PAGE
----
In Kintzer We Trust

Few titles represent the Golden Age of magazine publishing more than Reader's Digest, so when its parent company changed its name from the namesake imprint to Trusted Media Brands in 2015, many in the industry saw it as the end of an era.

Four years later, it’s clear it has entered a new one, as the rebranding strategy conceived by company President-CEO Bonnie Kintzer is paying off.

Not just for Reader’s Digest, but the company’s entire portfolio of special interest publications -- including Taste of Home and Family Handyman -- too. Digital ad revenues are expanding, and the company is diversifying into direct-to-consumer products and membership programs.

It’s quite a turnaround from when Kintzer took over the company following a series of bankruptcy filings. Since then, Trusted Media Brands Inc. has eliminated $1.8 billion of debt and grown its digital revenues 61%.



Kintzer achieved this mainly by monetizing digital content and creating new products for the publisher’s audiences. Her first order of business, she says, was rebuilding the sites, to expand ad inventory and publishing tools.

Trusted Media Brands spent two years rebuilding its customer database in order to understand its readers.

We “wanted to know what consumers buy from us,” she explains, adding Trusted Media Brands began working with data management platform Krux (now Salesforce DMP) in order to market more directly to its readers and identify new marketing trends and opportunities.

Trusted Media Brands now boasts an aggregate audience of 83 million unduplicated consumers, including a monthly digital reach of 64 million unique visitors.

In 2019, digital ad sales grew grew 36% across its owned-and-operated sites, with a big boost coming from programmatic sales, which expanded 47%.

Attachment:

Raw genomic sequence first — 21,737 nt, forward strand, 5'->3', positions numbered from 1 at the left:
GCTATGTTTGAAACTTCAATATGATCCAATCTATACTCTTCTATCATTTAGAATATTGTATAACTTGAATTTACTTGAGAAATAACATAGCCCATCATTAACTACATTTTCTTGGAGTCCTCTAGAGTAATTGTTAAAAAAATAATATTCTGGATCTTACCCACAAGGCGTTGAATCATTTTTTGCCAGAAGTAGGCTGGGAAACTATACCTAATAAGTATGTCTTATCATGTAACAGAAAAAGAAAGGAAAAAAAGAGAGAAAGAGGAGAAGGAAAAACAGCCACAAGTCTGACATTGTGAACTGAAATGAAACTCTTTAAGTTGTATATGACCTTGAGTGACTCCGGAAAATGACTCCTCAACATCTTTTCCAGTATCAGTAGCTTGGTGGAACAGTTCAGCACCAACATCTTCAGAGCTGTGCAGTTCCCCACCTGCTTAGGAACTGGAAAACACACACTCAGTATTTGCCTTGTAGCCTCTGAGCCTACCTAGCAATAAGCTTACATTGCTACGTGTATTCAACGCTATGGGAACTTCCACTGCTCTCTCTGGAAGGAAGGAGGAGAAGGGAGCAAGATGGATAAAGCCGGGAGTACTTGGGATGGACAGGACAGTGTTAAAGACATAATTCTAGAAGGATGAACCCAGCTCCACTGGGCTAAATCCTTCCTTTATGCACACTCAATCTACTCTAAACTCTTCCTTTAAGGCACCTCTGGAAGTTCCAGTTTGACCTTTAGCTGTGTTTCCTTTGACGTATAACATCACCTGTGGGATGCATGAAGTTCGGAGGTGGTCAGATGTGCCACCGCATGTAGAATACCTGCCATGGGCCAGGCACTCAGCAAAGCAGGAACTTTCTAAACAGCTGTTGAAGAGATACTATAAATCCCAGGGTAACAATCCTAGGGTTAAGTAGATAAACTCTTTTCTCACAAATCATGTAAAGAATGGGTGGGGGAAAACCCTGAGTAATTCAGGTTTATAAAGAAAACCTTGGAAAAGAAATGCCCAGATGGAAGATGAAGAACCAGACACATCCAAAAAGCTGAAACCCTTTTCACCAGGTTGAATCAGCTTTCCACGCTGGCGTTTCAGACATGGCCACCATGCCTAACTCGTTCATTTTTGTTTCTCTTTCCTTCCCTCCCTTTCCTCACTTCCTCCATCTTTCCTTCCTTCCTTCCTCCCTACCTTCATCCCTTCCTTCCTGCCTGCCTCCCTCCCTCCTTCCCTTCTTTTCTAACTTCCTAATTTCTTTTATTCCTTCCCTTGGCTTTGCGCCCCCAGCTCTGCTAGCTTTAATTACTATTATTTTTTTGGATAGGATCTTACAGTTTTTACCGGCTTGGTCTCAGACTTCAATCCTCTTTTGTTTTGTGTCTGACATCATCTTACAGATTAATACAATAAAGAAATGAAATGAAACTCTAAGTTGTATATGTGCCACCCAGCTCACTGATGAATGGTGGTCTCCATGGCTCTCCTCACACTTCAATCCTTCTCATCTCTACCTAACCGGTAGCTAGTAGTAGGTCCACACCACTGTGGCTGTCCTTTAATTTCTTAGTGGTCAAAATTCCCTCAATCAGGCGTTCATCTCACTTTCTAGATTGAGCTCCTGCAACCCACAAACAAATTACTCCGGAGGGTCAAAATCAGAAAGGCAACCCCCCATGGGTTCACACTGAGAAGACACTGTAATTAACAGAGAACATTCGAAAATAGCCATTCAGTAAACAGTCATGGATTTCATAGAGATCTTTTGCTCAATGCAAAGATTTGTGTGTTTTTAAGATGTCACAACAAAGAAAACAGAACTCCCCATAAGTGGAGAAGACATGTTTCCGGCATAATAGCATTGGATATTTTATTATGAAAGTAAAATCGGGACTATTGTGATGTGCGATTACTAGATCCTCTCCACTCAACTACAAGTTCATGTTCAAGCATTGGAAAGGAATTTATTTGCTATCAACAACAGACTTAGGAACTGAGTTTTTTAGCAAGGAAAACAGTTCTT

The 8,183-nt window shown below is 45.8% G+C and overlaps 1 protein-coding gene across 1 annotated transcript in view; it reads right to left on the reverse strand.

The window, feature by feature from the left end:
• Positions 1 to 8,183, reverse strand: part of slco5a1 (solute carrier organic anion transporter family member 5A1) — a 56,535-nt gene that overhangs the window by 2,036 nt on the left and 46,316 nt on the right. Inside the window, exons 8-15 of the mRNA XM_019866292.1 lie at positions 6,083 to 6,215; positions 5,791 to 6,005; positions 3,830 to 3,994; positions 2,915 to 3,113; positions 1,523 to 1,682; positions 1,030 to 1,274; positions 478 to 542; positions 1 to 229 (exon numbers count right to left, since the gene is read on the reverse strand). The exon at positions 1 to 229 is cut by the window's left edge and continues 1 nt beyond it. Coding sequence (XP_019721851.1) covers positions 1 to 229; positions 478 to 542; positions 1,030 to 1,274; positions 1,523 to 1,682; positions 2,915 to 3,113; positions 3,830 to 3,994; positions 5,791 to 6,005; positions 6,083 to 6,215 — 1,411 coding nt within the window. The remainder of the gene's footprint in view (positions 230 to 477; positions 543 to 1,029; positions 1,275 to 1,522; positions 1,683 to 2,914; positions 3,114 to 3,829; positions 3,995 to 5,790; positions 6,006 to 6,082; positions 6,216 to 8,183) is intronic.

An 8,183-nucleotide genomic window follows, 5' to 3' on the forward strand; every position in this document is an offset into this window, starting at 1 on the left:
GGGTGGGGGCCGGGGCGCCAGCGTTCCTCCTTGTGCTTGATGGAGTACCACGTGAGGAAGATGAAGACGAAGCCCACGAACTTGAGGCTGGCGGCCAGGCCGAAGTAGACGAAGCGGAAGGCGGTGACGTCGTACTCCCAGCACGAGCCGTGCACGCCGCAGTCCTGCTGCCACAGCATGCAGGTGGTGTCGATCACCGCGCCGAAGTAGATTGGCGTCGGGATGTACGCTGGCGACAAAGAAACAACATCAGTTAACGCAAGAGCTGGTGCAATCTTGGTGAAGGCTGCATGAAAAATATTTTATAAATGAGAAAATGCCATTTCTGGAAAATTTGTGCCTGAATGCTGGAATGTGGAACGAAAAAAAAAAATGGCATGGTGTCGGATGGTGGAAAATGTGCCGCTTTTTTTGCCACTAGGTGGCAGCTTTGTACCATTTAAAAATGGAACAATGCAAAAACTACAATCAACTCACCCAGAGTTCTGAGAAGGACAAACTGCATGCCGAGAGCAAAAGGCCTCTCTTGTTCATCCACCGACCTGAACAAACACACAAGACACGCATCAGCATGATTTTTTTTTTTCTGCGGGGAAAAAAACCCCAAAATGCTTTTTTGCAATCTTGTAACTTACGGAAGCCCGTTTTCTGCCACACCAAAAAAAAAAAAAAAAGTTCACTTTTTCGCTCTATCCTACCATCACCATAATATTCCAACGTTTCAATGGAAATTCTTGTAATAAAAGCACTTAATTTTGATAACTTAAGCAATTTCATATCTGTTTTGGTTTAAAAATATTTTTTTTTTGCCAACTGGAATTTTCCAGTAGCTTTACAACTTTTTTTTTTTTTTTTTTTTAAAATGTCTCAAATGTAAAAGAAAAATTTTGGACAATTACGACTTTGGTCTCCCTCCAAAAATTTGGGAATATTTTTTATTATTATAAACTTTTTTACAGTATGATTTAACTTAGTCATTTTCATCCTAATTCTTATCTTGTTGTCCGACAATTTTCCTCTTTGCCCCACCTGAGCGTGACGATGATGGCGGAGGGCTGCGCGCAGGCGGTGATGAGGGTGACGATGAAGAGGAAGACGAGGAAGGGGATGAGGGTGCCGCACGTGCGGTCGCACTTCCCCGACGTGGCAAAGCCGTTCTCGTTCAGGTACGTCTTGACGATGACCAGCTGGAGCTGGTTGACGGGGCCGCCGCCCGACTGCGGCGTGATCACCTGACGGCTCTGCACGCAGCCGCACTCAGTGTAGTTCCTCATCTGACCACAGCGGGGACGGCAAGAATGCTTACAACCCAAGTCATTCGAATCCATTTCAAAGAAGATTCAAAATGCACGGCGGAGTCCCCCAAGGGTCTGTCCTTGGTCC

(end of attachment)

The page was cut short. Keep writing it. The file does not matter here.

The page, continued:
In May 2019, for example, reached 18.6 million monthly unique visitors, a 46.8% increase year-over-year. reached 8.8 million monthly uniques (a 5.7% increase), and hit 7.3 million monthly uniques (a 30% increase).

The strategy for 2019 has been to focus on identifying digital consumer products to grow Trusted Media's audience and monetization opportunities. 

In April, Family Handyman launched a new membership program called Family Handyman Insider.

Members pay $179 a year to access DIY project plans, online classes and its network of experts, to learn tasks like building a shed or installing a kitchen backsplash. Members also get a monthly newsletter and a year’s subscription to the print magazine.

Family Handyman’s DIY University is an example of another new digital offering. It hosts a variety of online courses for home projects, ranging in price and difficulty.

Taste of Home also is “expanding into lifestyle, gadgets and growing commerce,” Kintzer explains, noting the publication recently launched Taste of Home Roast, a small batch coffee subscription service. Three roasts were chosen by Taste of Home’s Test Kitchen team and branded by the magazine. Consumers pay about $15 a month (plus shipping and processing fees) for a bag of coffee delivered to their homes.

Later this year, Taste of Home will launch its first branded kitchenware line, in partnership with housewares manufacturer Range Kleen. The line will include cast iron cookware, stoneware, non-stick aluminum cookware and non-stick metal bakeware.